The Ukraine crisis directly affected the dynamics of the G20 international forum. United States President Joe Biden, Australian Prime Minister Scott Morrison, and Canadian Prime Minister Justin Trudeau were unwilling to share a table with Putin. After the Extraordinary NATO Summit at the end of March 2022, “Biden asked Indonesia not to invite Russia to the Summit of the G20 event and asked the Presidency to present Ukraine instead” (Indonesia Expat 2022). 

Despite the pressure and concerns raised by the western counterparts, President Jokowi should be praised for taking a sensible and balanced approach in tackling these challenges. President Jokowi is a strong believer in how Indonesia should act in times of global crisis: “Indonesia wants to unite the G20, lest there be divisions. Peace and stability are the keys to the recovery and development of the world economy” (Indonesia Expat 2022).

President Jokowi made tremendous effort to call and travel to Ukraine and Russia respectively to meet with Ukrainian President Volodymyr Zelensky and Russian President Vladimir Putin separately. After obtaining a good understanding of the situation, President Jokowi decided to extend an invitation to both leaders to join the G20 Bali Summit in Indonesia. President Jokowi was the first Asian leader to visit both Russia and Ukraine as part of the effort to end the conflict.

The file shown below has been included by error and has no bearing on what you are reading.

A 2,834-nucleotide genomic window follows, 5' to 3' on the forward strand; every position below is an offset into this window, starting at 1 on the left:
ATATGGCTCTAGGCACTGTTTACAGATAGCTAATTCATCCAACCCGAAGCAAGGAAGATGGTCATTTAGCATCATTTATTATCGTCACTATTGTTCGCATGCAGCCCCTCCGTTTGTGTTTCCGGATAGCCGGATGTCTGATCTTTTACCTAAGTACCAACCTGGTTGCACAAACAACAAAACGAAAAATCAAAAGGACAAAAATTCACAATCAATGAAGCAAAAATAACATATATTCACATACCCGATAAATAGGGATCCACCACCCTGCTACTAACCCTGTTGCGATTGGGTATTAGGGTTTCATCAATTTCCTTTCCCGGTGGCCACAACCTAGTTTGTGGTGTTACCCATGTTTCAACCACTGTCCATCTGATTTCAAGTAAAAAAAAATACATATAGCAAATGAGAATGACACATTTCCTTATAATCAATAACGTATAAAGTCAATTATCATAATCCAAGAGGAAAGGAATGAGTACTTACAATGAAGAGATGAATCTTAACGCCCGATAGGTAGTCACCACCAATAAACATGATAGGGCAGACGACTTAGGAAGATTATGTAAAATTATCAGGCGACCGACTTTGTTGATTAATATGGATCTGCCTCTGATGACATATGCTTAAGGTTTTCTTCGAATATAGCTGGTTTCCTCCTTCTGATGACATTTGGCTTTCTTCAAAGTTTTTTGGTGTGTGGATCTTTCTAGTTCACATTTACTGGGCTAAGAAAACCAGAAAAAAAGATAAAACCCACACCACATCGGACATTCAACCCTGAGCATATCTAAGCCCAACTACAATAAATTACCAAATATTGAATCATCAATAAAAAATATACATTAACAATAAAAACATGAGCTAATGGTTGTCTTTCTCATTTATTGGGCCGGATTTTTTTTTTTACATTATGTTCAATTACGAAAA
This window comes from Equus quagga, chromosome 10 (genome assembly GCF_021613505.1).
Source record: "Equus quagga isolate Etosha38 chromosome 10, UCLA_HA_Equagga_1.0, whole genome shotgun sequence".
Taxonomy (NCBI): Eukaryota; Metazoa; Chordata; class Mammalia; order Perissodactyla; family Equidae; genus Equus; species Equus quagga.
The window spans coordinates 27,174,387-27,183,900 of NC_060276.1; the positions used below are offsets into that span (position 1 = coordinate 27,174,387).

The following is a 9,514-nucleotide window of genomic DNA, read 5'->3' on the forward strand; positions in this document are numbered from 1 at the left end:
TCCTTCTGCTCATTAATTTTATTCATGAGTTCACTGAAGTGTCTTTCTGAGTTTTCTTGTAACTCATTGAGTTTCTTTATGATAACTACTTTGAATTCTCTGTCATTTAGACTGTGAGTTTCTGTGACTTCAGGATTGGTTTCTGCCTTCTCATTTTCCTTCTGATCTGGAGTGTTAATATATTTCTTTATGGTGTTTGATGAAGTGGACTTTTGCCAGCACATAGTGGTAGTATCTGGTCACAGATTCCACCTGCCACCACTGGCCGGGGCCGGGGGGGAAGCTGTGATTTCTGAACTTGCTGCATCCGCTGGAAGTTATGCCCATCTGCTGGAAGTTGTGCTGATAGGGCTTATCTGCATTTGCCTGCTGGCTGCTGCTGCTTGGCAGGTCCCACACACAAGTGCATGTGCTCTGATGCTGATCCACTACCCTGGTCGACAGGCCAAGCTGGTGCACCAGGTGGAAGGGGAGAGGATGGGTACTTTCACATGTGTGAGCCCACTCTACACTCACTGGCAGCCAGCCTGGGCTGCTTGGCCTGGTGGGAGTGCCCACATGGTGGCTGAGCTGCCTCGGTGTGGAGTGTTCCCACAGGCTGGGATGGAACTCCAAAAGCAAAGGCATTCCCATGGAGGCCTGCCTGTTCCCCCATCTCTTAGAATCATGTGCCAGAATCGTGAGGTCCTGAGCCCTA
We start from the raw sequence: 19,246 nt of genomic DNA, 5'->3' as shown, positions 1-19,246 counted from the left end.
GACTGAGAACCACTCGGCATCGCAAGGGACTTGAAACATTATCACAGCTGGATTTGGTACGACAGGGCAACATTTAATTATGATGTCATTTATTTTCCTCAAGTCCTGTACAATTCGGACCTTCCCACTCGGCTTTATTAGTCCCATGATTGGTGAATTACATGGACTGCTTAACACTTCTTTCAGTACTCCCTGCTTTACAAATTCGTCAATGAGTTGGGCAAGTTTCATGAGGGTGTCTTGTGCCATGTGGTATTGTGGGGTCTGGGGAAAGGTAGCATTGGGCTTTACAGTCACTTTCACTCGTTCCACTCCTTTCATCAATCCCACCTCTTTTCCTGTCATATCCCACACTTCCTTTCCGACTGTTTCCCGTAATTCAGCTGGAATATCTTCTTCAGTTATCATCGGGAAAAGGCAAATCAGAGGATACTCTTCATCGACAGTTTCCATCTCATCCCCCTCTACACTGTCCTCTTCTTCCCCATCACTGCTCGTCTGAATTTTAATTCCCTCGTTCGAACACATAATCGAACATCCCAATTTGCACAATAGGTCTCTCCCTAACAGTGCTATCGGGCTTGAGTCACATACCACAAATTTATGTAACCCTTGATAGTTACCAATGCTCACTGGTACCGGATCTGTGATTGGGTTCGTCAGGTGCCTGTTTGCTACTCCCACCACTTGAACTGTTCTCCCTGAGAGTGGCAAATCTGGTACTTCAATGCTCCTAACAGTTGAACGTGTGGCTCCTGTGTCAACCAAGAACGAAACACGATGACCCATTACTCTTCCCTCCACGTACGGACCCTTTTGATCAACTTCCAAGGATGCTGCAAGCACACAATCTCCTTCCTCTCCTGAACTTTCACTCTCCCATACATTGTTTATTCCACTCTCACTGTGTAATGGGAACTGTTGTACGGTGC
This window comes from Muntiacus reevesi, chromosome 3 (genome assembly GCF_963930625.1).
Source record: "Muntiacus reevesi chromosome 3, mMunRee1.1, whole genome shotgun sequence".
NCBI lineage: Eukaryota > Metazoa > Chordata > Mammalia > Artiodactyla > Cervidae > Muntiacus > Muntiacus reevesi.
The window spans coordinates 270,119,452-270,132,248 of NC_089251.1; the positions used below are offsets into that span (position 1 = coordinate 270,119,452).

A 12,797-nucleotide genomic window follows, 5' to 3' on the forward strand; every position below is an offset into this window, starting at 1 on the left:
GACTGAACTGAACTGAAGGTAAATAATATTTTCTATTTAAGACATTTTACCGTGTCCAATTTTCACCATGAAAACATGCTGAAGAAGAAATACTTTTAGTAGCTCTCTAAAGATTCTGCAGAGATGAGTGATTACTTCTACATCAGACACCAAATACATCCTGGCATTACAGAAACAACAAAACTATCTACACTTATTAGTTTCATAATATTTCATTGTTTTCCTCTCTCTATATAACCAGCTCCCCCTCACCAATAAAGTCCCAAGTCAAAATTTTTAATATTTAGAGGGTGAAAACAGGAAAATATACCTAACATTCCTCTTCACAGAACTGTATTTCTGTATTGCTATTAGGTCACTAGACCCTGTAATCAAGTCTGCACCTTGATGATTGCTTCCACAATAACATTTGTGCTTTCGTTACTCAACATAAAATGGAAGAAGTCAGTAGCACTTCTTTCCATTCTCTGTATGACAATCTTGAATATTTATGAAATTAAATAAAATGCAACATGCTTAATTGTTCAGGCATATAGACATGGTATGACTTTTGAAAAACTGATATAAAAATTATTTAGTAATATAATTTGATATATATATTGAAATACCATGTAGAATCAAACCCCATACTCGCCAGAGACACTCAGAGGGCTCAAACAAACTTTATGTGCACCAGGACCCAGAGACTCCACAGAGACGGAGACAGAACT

Indonesia played a critical role with the hope of bridging the wider gaps between divided States to resume the dialogues in peace. These efforts required incredible courage and determination to explore the options available to ensure the G20 Summit remained a privileged platform for dialogues that are both inclusive and transparent.

When President Zelensky requested military supplies from Indonesia to support Ukraine, President Jokowi was very clear about where to draw the lines: “I emphasize that, in accordance with the mandate of the Indonesian constitution and the principle of Indonesian foreign affairs, it is prohibited to provide weapons assistance to other countries. However, I conveyed Indonesia’s readiness to provide humanitarian assistance” (Indonesia Expat 2022).

President Zelensky was invited to join the Summit, even though Ukraine was not a member of the G20Zelensky was unable to present the Summit in person due to the ongoing conflict in Ukraine, so he made his address online. On the other side, Russian President Putin expressed his appreciation for the invitation and he sent the Minister of Foreign Affairs to attend the Summit representing Russia. The ability to bring both sides of the Ukraine crisis together to share the same stage was a great accomplishment of the G20 Bali Summit. 

The G20 Bali Summit managed to pass a declaration deploring Russia's aggression in Ukraine "in the strongest terms" and demanding its unconditional withdrawal. The member States also acknowledged the fact that while most members condemned the war in Ukraine, “there were other views and different assessments of the situation and sanctions" (Gopalakrishnan 2022). This was another major breakthrough as facilitated by President Jokowi. During the meetings of G20 ministers earlier in 2022, no joint declarations were made because of Russian opposition to reference to the war in Ukraine. During the G20 Bali Summit, participants said the statement was unanimously adopted. The Summit's host, President Jokowi, said all had shown "flexibility" (Indonesia Expat 2022).